The list of judges is drawn from leading retail chains, wholesalers, distributors, and on-trade groups across a variety of channels and disciplines including multiple retailing, convenience stores, cash and carries, specialist retailers, casual and fine dining, hospitality and the travel industry.

    Here is a selection of the line up of the judging panel that has been put together that will taste, and examine all the wines entered.

    Simon Field MW, wine consultant who was wine buyer for Berry Bros & Rudd for 10 years up to 2018.

    Svetoslav Manolev MS, head sommelier and wine buyer at Flemings Mayfair Hotel who used to be a sommelier at 67 Pall Mall.

    Barbara Drew MW, events manager at Berry Bros & Rudd.

    Christopher Delalonde MS, Head of Wines at The Dorchester Hotel

    Yves Desmaris MS, Restaurant Manager, Head Sommelier, Wine Buyer at Pied à Terre Restaurant, London

    Elizabeth Kelly MW, Master of Wine, London

    Kathrine Larsen MS, Master Sommelier, UK Sommelier of the Year 2014

    Matteo Montone MS, Master Sommelier, World best young sommelier 2019 Chaine de Rôtisseurs, Wine Director at Edition, London

    David Round MW, Master of Wine and Director at Big Fish Little Fish

    Greg Sherwood MW, Master of Wine, Senior Wine Buyer at Handford Wines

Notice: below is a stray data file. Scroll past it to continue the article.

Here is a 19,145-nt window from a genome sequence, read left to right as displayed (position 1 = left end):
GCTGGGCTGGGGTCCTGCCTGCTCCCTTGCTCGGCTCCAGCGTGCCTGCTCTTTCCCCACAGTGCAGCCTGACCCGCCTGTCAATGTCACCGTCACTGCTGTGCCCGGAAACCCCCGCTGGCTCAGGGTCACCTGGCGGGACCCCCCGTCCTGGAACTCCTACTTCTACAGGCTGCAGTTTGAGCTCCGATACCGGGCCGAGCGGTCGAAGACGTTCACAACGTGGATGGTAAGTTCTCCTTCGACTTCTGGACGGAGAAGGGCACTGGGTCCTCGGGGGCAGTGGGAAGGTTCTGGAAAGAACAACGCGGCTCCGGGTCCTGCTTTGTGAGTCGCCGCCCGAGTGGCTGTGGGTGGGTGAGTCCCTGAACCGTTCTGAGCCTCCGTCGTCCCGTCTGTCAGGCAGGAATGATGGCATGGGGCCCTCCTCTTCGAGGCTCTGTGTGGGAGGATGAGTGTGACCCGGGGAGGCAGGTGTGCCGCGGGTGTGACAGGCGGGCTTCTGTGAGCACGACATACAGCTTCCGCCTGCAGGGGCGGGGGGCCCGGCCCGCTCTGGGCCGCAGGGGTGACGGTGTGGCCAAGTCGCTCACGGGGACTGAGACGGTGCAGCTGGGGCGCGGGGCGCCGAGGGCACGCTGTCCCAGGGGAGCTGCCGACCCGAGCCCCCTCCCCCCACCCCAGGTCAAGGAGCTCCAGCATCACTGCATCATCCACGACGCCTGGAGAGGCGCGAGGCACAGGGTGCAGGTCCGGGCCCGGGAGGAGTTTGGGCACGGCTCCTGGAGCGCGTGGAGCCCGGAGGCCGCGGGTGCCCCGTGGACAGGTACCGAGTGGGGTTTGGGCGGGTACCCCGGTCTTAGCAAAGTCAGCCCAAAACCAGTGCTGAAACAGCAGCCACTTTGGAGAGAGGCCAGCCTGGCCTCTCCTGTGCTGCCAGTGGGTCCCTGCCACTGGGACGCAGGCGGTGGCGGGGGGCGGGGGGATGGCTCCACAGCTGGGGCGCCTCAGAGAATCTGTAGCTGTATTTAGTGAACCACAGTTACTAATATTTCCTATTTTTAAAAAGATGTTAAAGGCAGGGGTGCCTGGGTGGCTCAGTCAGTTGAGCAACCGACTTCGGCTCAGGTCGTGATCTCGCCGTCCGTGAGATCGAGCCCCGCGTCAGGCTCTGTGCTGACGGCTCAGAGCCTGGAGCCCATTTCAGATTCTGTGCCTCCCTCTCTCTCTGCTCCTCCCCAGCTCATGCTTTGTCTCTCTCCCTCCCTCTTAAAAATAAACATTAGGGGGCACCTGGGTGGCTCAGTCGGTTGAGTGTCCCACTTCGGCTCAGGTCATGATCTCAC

Tim Triptree MW, International Director, Wine at Christie’s

    Demetri Walters MW, Wine Educator, Berry Bros. & Rudd

    Judging Procedure

    The wines will:

    • Initially, be tasted blind to determine its quality and drinkability. Where appropriate they will also be assessed by variety, style, region, and country.
    • Judges will then determine the value score of the wine based on the quality and its retail price.
    • The judges will then be handed the bottle or format for them to be able to assess, in detail, the design, label, and packaging and determine how well that matches up to, or complements the quality of the wine and its price point. It is how the product is perceived when placed on the wine shelf among thousands of other wines.
    • The judges can discuss the wine as a whole to help allocate scores in the three judging areas however each judge will give its independent score and a weighted average will be taken at the end.
    • The Gold winning wines and all special category wines will be re-tasted by the wine judges on the re-judging day to ensure the scoring quality.

    Scoring system
    The London Wine Competition is based on the following judging formula: Q (Quality Score) + Value Score (V) + Package Score (P) = London Wine Competition Score.

    A separate weighted score will be given for each of the three parts of the judging process (Quality gets twice the weight). The scores will be calculated with other judges for the same product on the team to give a final score from which individual prizes will be awarded.
    Quality Score: will be marked out of 100
    Value Score: will be marked out of 100
    Package Score: will be marked out of 100